|Jul 17, 2012, 08:20 PM|
Vintage 1/5 scale Atlas Unlimited
What might this be worth? I've listed it locally (for $1500), but I really have no idea what it could be worth (beside the normal "what someone will pay"). A family member has asked me to sell it. I've done my best to prep it to be RTR, but it's got some issues that would need to be resolved before regular running. Engine seems to run great (fires on first pull, throttles well...even after sitting for 2 years).
7hp chainsaw conversion with belt drive.
~5 feet long
Based on some kind of kit, but most parts were refashioned in some way.
Early 80's era radio (Cirrus System 3 TX, combination of vintage futaba and other servos).
It's functional, radio works (only issue is serious binding in adjustable stabilizer), and engine runs.
Props are custom (builder was an engineer for boeing)...there are 3 custom props with different designs.
The paint is amazing, all of the stripes and detail are paint (Atlas Van Lines decal is vinyl as is the "A" insignia on the vertical stabs).
I'll have more pics up soon.
|Jul 18, 2012, 06:21 PM|
Joined Feb 2012
I would say it is not what it is worth more like what will somebody be willing to pay for it. It is old but truly unique and awesome. I would keep it.
|Jul 19, 2012, 12:22 AM|
Joined Apr 2004
Unfortunately the Quadra engine and antique radio system may lower the value. It's not a chainsaw engine that I know of but may have been a converted RC plane engine. This is going to make it really slow. The radio system is an older one most likely not currently FCC legal.
Oh yeah, with it using an Octura rudder on the left side for a turn fin is going to severely affect handling. Other than those issues it is a great looking boat! $1,500.00 is going to be hard to do though as in reality you'd be lucky to get a Grand to $1,200.00 but it sure doesn't hurt to start high.
Craig's List buyers think that they can get everything for a song. I tried selling my recumbent bike on there and got really low-ball offers although my ad stated my bottom dollar price. I also stated that it was for people under 220 pounds and had 350 pound people calling on it.
|Jul 19, 2012, 12:30 AM|
|Jul 19, 2012, 12:39 AM|
Here is the text from the ad. It has the history and what I have done. I am not a boat guy so its quite possible some of my fixes arent right...tried to get things correct...
1/5 scale hydroplane modeled after the Atlas Van Lines racer. This was purchased by a family member 2 years ago, it has sat in a museum in Conrad, MT for most of that time. I was tasked with getting it ready for sale.
Built by Don R. Archer
Length 5' 4"
Width 2' 10"
Weight 17 lbs
Power: Converted 7hp chainsaw engine with water cooled head.
Here is the history:
The construction kit was bought in 1988. The materials are fiberglass and wood. Most wood parts were remade. All parts of the frame for the hull were remade. A metal mount for the motor was also added to the hull.
The skag(turn fin) and drive line were fabricated and installed. A cogged pulley was added to the driveline and connected to the engine with a belt drive.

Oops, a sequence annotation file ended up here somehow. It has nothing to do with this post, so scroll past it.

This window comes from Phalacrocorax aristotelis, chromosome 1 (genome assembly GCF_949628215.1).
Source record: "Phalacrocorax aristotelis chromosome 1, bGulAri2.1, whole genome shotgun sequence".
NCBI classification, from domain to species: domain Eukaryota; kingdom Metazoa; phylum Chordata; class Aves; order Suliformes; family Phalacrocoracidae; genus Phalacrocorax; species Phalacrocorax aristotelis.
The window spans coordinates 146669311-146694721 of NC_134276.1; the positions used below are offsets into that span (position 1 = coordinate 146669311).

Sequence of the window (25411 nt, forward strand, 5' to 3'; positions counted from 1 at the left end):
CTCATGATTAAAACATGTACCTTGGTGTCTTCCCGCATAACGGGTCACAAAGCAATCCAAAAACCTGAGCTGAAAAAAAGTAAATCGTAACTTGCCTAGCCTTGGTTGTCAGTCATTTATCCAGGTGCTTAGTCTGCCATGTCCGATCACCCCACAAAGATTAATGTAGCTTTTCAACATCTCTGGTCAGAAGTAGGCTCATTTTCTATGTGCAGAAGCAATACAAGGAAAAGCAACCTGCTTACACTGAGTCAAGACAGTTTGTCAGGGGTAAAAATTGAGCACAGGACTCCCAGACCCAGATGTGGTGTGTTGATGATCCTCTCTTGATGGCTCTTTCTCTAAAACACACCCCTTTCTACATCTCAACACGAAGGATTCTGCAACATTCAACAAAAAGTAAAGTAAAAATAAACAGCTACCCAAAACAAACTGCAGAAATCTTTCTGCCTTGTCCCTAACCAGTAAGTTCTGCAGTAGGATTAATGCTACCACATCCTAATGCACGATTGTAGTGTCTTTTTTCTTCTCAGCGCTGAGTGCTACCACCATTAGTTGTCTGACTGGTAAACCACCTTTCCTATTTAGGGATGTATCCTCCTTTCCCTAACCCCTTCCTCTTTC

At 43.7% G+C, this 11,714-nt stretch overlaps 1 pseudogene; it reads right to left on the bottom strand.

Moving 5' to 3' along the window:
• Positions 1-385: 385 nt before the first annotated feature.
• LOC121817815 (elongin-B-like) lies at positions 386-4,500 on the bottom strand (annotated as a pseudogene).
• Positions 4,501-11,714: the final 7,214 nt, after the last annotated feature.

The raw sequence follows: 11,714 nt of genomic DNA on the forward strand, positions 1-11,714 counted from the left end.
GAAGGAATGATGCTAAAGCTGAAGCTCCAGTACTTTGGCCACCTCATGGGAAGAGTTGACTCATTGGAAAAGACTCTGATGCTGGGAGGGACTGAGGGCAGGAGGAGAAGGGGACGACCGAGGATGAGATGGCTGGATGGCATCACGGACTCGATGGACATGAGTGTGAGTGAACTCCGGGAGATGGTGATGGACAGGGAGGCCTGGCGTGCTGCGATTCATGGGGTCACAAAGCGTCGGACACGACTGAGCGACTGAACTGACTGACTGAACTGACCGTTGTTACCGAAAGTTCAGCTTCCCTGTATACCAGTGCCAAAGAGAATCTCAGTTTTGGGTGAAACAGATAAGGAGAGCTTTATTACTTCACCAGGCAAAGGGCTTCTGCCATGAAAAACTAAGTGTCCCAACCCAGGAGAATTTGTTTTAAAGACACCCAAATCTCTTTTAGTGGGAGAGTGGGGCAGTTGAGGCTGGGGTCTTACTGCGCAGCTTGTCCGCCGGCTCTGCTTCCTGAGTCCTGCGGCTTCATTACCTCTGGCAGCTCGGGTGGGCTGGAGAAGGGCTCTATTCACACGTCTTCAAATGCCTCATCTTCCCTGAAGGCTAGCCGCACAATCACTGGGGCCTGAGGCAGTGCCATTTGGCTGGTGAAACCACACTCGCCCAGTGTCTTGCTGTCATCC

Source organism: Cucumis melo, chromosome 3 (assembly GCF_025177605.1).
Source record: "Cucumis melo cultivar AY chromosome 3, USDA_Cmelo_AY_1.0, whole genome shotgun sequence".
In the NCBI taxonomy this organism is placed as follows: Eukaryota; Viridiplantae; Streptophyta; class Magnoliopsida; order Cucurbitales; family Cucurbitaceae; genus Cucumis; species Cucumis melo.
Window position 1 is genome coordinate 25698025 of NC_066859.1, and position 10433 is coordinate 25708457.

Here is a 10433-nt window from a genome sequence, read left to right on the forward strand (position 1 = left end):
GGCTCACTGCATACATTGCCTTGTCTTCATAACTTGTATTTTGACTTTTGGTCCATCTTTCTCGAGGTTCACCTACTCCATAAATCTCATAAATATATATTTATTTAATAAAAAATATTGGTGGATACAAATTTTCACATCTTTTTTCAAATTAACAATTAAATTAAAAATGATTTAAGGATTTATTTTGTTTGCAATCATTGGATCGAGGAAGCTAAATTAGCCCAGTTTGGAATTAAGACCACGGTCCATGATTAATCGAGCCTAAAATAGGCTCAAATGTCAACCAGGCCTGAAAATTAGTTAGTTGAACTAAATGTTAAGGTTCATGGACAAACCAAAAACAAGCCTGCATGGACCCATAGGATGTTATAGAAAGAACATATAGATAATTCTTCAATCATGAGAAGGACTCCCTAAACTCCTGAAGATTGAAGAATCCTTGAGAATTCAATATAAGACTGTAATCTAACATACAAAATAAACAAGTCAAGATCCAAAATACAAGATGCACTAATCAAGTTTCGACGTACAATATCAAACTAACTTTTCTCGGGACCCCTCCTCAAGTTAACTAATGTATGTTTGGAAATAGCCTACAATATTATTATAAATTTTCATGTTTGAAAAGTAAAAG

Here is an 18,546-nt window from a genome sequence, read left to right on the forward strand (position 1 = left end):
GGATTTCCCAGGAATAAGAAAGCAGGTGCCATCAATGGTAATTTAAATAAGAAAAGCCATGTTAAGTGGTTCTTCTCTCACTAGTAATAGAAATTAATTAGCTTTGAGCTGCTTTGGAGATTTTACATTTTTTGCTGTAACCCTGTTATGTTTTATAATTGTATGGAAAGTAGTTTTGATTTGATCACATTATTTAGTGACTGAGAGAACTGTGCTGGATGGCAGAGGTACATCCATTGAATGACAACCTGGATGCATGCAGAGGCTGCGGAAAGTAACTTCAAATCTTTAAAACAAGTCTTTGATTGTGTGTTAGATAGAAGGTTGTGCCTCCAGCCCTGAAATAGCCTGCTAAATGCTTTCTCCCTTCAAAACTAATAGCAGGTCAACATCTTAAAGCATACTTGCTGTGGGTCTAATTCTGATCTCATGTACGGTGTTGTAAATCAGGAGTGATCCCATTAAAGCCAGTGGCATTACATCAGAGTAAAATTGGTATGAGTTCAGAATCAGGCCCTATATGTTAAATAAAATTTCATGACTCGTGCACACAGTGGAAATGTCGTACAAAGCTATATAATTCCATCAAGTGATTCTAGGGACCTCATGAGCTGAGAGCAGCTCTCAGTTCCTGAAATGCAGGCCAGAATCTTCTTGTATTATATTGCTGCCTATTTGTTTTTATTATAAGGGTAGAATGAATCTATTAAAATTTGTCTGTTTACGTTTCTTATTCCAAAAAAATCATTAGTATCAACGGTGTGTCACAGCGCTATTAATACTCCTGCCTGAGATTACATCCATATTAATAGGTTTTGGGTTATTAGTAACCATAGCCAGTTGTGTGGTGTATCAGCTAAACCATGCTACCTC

The deck of the boat was then glued on to the frame and the cockpit and windshield was installed. Servos control the rudder, spoiler, and throttle. There are three custom propellers, each with a different design, and each required approximately 3 days of work to manufacture.
All decals and the Imron paint colors are authentic to the year the full scale boat was competing in the unlimited hydroplane season.
The boat required approximately 2 years of labor to complete.
After receiving the boat a few days ago, I have done the following:
Refashioned the throttle linkage to work properly (the geometry was incorrect and throw was excessive to the point full throw was attained with 1/4 throttle movement).
Started the engine.
Eliminated the electric cooling pump and substituted it for an impulse pump common to modern large scale RC boats. (pics do not show the pump as they were taken before the install)
Revamped the cooling water circuit so that water is taken up through both the turn fin and the rudder, and expelled into the exhaust header.
Rudder servo was rewired to work in reverse as the rudder was not moving the proper direction. It appears the boat was never actually run...or if it was...the steering was reversed.
While the model is essentially ready to run there are the following issues:
1. The controllable spoiler binds, it may be possible to rework the mechanism, but not without serious surgery on the hull. I'm not willing to do this as the boat is beautiful and I do not believe the radio control adjustable spoiler to be absolutely necessary. I would recommend removing the servos and locking it down. It could be set up to be statically adjustable for trim, this would be a much more reliable setup.
2. The radio is an early 80's vintage Cirrus System 3. It does not conform to current FCC requirements. While it is fully functional, it would be wise to replace it with a modern narrow band or spread spectrum system. Servos are in excellent condition and appear to be adequate for the task (save the dual servos on the spoiler which bind).
3. Electric cooling pump motor, switch, and 9 volt battery socket remain, but pump has been removed in lieu of the impulse style pump.
That's it. The engine fires on the first pull once primed. Here is a short video of it running:
Paint is in excellent shape.
Extra parts include:
A spare rudder
The aforementioned props
Photos of the first run and documentation photos of the full scale Atlas.
I can show it to the new owner, and will run it for a short time
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